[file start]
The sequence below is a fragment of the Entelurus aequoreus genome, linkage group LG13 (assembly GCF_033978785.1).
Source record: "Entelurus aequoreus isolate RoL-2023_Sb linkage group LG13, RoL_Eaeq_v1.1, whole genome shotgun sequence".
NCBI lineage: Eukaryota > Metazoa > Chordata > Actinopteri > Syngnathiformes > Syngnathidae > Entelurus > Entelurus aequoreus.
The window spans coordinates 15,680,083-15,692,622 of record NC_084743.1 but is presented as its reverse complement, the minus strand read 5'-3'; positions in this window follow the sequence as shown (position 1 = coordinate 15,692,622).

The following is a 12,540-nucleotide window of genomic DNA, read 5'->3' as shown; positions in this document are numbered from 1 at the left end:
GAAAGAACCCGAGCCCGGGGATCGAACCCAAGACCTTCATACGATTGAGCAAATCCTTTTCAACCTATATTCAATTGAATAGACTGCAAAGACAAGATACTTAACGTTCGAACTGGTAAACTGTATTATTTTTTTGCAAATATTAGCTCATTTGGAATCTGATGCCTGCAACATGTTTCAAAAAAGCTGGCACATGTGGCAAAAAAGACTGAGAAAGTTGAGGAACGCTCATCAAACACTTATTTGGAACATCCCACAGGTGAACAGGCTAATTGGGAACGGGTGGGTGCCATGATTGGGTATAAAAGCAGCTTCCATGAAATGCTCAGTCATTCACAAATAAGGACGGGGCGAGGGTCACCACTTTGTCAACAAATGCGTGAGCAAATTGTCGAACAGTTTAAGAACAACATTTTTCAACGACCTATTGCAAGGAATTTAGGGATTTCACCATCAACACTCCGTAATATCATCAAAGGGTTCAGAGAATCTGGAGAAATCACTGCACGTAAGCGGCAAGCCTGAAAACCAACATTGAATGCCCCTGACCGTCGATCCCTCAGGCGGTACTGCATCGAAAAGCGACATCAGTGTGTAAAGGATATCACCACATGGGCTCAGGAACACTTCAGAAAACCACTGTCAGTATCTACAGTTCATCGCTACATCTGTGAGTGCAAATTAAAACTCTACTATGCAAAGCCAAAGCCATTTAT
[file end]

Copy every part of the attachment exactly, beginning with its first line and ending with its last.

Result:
The sequence below is a fragment of the Entelurus aequoreus genome, linkage group LG13 (assembly GCF_033978785.1).
Source record: "Entelurus aequoreus isolate RoL-2023_Sb linkage group LG13, RoL_Eaeq_v1.1, whole genome shotgun sequence".
NCBI lineage: Eukaryota > Metazoa > Chordata > Actinopteri > Syngnathiformes > Syngnathidae > Entelurus > Entelurus aequoreus.
The window spans coordinates 15,680,083-15,692,622 of record NC_084743.1 but is presented as its reverse complement, the minus strand read 5'-3'; positions in this window follow the sequence as shown (position 1 = coordinate 15,692,622).

The following is a 12,540-nucleotide window of genomic DNA, read 5'->3' as shown; positions in this document are numbered from 1 at the left end:
GAAAGAACCCGAGCCCGGGGATCGAACCCAAGACCTTCATACGATTGAGCAAATCCTTTTCAACCTATATTCAATTGAATAGACTGCAAAGACAAGATACTTAACGTTCGAACTGGTAAACTGTATTATTTTTTTGCAAATATTAGCTCATTTGGAATCTGATGCCTGCAACATGTTTCAAAAAAGCTGGCACATGTGGCAAAAAAGACTGAGAAAGTTGAGGAACGCTCATCAAACACTTATTTGGAACATCCCACAGGTGAACAGGCTAATTGGGAACGGGTGGGTGCCATGATTGGGTATAAAAGCAGCTTCCATGAAATGCTCAGTCATTCACAAATAAGGACGGGGCGAGGGTCACCACTTTGTCAACAAATGCGTGAGCAAATTGTCGAACAGTTTAAGAACAACATTTTTCAACGACCTATTGCAAGGAATTTAGGGATTTCACCATCAACACTCCGTAATATCATCAAAGGGTTCAGAGAATCTGGAGAAATCACTGCACGTAAGCGGCAAGCCTGAAAACCAACATTGAATGCCCCTGACCGTCGATCCCTCAGGCGGTACTGCATCGAAAAGCGACATCAGTGTGTAAAGGATATCACCACATGGGCTCAGGAACACTTCAGAAAACCACTGTCAGTATCTACAGTTCATCGCTACATCTGTGAGTGCAAATTAAAACTCTACTATGCAAAGCCAAAGCCATTTAT